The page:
Honduras government fails to extend anti-corruption mission

MEXICO CITY (AP) — Honduras said Friday it failed to reach an agreement with the Organization of American States to extend the mandate of an anti-corruption mission that had upset a number of national lawmakers by uncovering misuse of public funds.

The mandate of the Mission to Support the Fight against Corruption and Impunity in Honduras was set to expire Sunday.

“We did not reach a consensus on signing a new covenant between Honduras and the Organization of American States secretary general,” the Honduran government said in a statement.

The government said it was important to take into consideration the complaints from some economic and political sectors about the behavior of some of the mission's members.

In December, Honduras' legislature voted to recommend that the commission not continue past its original four-year mandate.

Among its achievements, the commission uncovered networks of legislative and non-profit front organizations that moved public monies back into lawmakers' pockets.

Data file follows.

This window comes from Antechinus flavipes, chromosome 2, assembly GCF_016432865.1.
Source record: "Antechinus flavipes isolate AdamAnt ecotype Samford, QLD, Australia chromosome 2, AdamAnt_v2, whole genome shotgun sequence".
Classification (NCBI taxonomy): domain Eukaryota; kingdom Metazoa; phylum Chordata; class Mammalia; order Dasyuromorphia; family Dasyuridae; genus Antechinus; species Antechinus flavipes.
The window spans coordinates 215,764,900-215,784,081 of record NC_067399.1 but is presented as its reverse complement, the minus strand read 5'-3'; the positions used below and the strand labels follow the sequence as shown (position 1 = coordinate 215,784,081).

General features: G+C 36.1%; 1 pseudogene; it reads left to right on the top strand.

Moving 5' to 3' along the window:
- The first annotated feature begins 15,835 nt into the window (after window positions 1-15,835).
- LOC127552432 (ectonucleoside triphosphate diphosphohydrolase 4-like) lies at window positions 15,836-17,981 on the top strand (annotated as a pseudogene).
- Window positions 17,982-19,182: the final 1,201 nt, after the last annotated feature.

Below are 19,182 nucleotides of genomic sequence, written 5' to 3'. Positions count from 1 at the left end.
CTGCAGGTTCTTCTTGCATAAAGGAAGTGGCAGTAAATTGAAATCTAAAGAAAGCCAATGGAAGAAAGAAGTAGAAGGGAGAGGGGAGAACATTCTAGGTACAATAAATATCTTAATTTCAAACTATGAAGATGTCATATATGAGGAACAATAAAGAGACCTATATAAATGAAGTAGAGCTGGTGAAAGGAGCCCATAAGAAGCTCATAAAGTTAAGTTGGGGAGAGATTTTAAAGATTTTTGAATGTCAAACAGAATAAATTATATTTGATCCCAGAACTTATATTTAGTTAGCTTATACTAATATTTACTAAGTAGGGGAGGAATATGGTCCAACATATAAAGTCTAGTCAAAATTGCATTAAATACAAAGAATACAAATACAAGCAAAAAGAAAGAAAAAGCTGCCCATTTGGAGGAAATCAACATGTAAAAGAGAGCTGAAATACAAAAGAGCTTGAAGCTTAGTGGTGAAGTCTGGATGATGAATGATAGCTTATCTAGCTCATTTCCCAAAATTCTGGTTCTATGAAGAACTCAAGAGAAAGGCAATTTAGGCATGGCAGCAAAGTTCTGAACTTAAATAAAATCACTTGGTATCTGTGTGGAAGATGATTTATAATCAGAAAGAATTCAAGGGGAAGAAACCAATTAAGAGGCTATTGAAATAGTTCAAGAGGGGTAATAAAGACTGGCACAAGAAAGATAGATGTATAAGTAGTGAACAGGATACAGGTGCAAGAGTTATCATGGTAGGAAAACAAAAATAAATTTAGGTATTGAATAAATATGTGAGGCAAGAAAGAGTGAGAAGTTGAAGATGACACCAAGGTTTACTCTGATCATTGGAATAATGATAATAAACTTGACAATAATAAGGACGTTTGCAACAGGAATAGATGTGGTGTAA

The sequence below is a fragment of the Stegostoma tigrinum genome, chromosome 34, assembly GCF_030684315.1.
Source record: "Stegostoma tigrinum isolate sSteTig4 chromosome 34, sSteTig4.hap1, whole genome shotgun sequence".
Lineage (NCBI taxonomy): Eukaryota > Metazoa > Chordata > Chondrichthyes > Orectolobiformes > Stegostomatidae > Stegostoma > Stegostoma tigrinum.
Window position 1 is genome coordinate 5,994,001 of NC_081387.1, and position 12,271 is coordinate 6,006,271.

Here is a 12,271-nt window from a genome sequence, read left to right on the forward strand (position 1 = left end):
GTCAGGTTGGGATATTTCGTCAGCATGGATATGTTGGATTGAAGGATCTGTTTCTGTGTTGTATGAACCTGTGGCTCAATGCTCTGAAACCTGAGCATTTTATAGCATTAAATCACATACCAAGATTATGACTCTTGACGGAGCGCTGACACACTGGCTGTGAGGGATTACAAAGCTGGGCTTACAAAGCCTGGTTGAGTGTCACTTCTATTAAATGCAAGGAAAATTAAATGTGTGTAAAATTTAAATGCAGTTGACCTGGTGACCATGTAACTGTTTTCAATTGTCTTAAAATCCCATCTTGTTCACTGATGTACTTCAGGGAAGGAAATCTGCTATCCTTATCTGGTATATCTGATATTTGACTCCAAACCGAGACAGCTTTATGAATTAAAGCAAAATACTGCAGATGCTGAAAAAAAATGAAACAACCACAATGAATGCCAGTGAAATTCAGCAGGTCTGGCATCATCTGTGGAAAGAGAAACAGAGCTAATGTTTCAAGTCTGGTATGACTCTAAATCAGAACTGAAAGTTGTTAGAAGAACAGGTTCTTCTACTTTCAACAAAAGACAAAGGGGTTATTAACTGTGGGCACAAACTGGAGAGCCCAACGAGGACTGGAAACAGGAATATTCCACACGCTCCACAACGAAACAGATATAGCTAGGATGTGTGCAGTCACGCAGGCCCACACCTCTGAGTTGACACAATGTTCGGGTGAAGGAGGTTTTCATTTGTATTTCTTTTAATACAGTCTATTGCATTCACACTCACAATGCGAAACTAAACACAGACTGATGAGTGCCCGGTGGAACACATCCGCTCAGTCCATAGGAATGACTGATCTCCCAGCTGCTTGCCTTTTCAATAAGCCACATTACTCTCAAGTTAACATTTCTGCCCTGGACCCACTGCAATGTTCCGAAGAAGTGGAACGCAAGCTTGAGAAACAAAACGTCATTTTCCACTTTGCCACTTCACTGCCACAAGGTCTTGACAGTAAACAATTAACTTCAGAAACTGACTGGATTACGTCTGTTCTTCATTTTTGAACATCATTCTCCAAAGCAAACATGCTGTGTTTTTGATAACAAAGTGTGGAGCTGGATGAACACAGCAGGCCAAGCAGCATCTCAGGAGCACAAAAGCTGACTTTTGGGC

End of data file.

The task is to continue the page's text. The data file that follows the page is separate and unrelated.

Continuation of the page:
Honduran lawmakers responded by impeding its investigations and threw up hurdles to prevent the country’s prosecutors from advancing the cases. They also reduced legal sentences for corruption-related crimes and essentially blocked the Attorney General’s Office from investigating improper use of public funds for up to seven years.

The U.S. State Department had urged Honduras to renew the commission without changes, but analysts say President Juan Orlando Hernández may have felt emboldened to drop it as White House priorities in the region shifted to slowing migration.

Hernández already suffered from low approval ratings after overcoming a constitutional ban on re-election and winning in a contest marred by irregularities. Weeks of large street demonstrations against the government re-emerged this summer and in October, his brother Tony Hernández was found guilty of cocaine trafficking in a U.S. federal court.

U.S. prosecutors named the president a co-conspirator in the case. He denies any involvement. His brother is scheduled for sentencing next month.